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School- Based Physical Therapy

School- Based Physical Therapy

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School- Based Physical Therapy

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  1. School- Based Physical Therapy Compiled by Ellen Van Vranken, PT, CAS

  2. Definition • Physical therapy – a medically based profession oriented to: • Improving sensory/motor function • Diminishing pain • Preventing future disability • Enhancing functional motor skills

  3. School-Based P.T. • Related service as defined by IDEA. • Provided to help students benefit from their special education program and/or to access educational activities within the least restricted environment. • Services include direct intervention and integration of that intervention into the school environment.

  4. School Based P.T. Services directed toward: • Prevention of future disability • Developing, improving, restoring sensory/motor function • Collaborating with others to improve accessibility and participation in all school activities

  5. Patient Medical Facility Individual /Pull-out Treatment Student School Environment Collaborative problem solving with daily carryover Medical ModelEducational Model

  6. Concept of Role Release • Best practice initiative whereby PT provides training and consultation with school staff who have daily interactions with student on ways to consistently address physical issues that naturally occur within the school day. • Examples: Transitions, playground access, navigating lunch tray, PE expectations and accommodations, therapeutic exercise, splints, walkers, stander use, braces, positioning for function, transfers, re-design of classroom for wheelchair user, access to transportation, evacuation procedures etc.

  7. Functions of School-Based PT • Assessment: evaluate and interpret findings as a member of multidisciplinary team. • Direct Services:treatment proceduresand interventionsdesigned to help student overcome obstacles interfering with educational program or in functional expectations as a student. • Indirect services: consultation and collaboration with parents, school staff, other medical professionals.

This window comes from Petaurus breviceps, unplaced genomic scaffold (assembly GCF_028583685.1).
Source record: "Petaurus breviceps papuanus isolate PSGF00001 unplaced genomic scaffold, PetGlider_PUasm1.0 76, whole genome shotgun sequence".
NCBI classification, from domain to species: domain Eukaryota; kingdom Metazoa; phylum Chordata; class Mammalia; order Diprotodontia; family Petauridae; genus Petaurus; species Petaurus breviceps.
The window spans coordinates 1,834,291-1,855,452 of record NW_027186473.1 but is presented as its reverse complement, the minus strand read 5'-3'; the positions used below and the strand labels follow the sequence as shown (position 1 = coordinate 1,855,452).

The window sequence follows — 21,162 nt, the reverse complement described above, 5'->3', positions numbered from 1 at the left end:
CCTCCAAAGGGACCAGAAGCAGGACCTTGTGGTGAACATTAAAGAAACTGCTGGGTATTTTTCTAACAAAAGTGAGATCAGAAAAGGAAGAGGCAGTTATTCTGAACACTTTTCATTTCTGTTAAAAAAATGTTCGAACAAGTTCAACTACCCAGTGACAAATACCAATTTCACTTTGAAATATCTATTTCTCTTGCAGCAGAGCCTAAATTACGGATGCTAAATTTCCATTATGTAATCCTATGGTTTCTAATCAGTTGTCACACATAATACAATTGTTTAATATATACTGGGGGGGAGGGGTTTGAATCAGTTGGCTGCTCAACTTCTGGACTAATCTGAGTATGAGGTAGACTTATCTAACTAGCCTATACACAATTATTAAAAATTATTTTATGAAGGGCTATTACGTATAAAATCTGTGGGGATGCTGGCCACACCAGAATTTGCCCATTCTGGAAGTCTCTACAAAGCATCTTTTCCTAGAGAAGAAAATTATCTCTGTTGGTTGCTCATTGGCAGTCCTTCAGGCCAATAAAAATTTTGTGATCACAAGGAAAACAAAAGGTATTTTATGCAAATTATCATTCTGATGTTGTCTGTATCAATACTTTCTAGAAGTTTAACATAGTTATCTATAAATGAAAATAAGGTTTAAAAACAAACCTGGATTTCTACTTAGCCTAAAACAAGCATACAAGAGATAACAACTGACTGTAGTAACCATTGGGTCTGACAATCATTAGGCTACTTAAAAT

8. Assessment Procedures • Formal Assessment Tools Typically Used: ROM (range of motion)Testing Manual Muscle Testing Reflex Maturation Testing Peabody Scales of Gross Motor Development Bruininks-Oseretsky Test of Motor Proficiency Assessments should include observation within the school environment!

  9. Assessment Procedures • Formal assessments used in collaboration with others: - Pediatric Evaluation of Disability Inventory (PEDI) - Callier-Azusa - School Functional Assessment (SFA) - Hawaii Developmental Scale - COACH Assessment Assessments should also address how student’s disability affects progress in their educational program or in access/participation in school activities.

  10. Assessment Procedures • Informal Assessment Tools Used: - Functional mobility Check Lists - Teacher/Parent Check Lists - Parent/Teacher Interviews - Sensory Processing Questionnaire - Ecological Assessments - Direct school based observation (PE, playground, school transitions, positioning in classroom, mobility in class, equipment assessment, ability to use transportation) - Clinical observations of joint mobility, muscle tone, posture, strength, coordination, motor planning, balance, attention, response, gross motor skills, adaptive equipment

  11. Direct Services Direct Services: treatment procedures designed to help the student overcome obstacles interfering with their educational program or in the many functional skills expected as a student. - Therapeutic exercise - Coordination training - Strength and endurance training - Mobility training (gait, walking devices, transfers, efficiency, endurance) - Balance / Motor Planning - Motor Skill Development

  12. Direct Services (cont.) • Training in use of adaptive equipment • Adaptation/modification/repair of equipment • Early intervention

  13. Indirect Services Indirect services: • Consult and collaborate with parents, school staff, other related service and medical providers. • Facilitate wellness and disability awareness within the school environment. • Train/Supervise PT assistants, students, school staff. • In-service education: body mechanics, transfer methods, equipment use, surgery implications, ROM exercises, therapeutic positioning, etc.

  14. Art of Collaboration • PT services dovetail with other professionals • Must be flexible and aware of specific needs of both student and teaching staff. • Input from team members is crucial for effective assessment and intervention.

  15. Collaboration Discussion • How does the model of referral for PT/OT services in your system support a collaborative approach? • Discuss the delivery of related services in your system. Positives and negatives. Share experiences of collaborative problem solving. • Share ideas for promoting a more collaborative approach in meeting the needs of your students vs. a more traditional “pull-out” system for treatment sessions.